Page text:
The Stomach Flu — What you should know

This week, in honor of gift buying, we are covering Our Favorite Gifts. This post could not be more out of place with this theme, but unfortunately it is timely. Kids and adults are dropping like flies, and it seems everyone has a nagging nausea that won’t go away.

– There is no such thing as the stomach flu, but everyone will know what you mean. Doctors call it gastroenteritis.

– Gastroenteritis  can be caused by bacteria, viruses or parasites, but the one we are seeing right now is viral and is spread the same way the cold virus can spread — person to person, or person to object to person. Norovirus and rotavirus are the most common viruses causing gastroenteritis.

– Prevention depends on hand washing, disinfecting surfaces in the home, and avoiding those known to have the virus. Kids should be instructed to avoid sharing food and drinks with other kids.

– How long are people contagious? An infected person can be contagious anywhere from 1-2 days before symptoms appear, and can remain contagious for up to two weeks after recovery. It’s easy to see why it spreads so widely. Children usually shed the virus longer than adults.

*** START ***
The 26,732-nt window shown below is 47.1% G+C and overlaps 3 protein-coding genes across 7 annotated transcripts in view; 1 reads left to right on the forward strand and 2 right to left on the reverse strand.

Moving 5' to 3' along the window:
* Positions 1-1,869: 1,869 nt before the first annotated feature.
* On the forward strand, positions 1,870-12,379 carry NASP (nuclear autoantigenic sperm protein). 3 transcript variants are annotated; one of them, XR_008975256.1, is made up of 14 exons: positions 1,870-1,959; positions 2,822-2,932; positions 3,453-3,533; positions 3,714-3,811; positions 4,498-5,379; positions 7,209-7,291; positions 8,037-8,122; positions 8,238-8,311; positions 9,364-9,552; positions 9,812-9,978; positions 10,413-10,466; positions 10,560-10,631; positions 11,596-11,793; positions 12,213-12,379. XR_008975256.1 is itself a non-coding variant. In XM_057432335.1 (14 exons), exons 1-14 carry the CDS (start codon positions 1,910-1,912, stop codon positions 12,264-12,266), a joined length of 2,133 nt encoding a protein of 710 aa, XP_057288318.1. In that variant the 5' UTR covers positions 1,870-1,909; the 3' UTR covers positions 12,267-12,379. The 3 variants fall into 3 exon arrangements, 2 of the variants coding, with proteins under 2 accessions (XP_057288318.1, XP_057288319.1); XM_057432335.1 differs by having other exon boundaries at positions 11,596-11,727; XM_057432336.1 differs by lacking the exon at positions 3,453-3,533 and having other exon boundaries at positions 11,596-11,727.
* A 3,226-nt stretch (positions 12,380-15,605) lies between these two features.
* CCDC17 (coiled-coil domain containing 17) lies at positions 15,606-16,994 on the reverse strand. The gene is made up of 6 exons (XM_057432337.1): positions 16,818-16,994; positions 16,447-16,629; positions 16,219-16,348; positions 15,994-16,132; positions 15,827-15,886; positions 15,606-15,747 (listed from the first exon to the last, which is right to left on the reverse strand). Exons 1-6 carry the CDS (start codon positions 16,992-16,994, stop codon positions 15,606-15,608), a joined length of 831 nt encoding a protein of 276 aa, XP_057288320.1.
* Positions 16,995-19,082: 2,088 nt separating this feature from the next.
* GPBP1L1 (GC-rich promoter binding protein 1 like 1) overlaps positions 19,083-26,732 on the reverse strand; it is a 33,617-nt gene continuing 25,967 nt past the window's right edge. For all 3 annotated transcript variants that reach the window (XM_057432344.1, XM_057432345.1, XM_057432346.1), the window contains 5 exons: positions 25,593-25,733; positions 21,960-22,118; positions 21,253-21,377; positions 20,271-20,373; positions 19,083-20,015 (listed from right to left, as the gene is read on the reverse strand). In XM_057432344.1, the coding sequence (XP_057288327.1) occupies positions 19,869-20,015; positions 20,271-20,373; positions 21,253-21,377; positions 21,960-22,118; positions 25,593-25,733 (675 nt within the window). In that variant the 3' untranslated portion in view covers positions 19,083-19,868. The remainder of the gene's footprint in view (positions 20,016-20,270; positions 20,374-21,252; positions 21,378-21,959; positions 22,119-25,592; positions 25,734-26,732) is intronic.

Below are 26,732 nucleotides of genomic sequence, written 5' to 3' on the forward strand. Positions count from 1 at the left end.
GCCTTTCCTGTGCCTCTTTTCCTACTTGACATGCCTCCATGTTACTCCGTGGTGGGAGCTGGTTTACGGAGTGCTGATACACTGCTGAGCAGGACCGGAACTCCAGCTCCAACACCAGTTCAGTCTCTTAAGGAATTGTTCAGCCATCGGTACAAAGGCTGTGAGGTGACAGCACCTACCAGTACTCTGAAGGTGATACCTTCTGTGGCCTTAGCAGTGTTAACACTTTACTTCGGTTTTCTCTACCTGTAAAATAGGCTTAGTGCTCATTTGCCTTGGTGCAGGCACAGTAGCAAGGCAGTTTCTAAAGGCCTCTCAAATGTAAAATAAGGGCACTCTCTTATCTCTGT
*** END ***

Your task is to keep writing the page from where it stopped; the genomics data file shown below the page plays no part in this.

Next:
– Gastroenteritis is usually short-lived and self-limiting. Maintain a clear diet until vomiting stops and introduce solid foods slowly. You should feel better after a day or two.

When to worry about vomiting/diarrhea:

1. If you have reason to suspect your child has ingested something poisonous.

2. If the vomit or the diarrhea contains any blood.

3. If your child is complaining of pain, especially localized to one spot.

4. If your child has a fever lasting for more than three days or one that is unresponsive to antipyretics (anti-fever) medications.

5. If there are signs of dehydration. These include:
– markedly decreased or absent urination
– very dry mouth
– lethargy
– few or no tears
– headache
– sunken eyes

The other thing that should make you worry is … worry. Go with your parental gut. If you just don’t feel this is a normal stomach bug, talk to your doctor. If the symptoms are severe and prolonged, talk to your doctor. If you simply need someone to tell you it will be ok, talk to your doctor.

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Author: Karen Latimer

Karen is a Family Doctor, mom of five and founder of Tips From Town.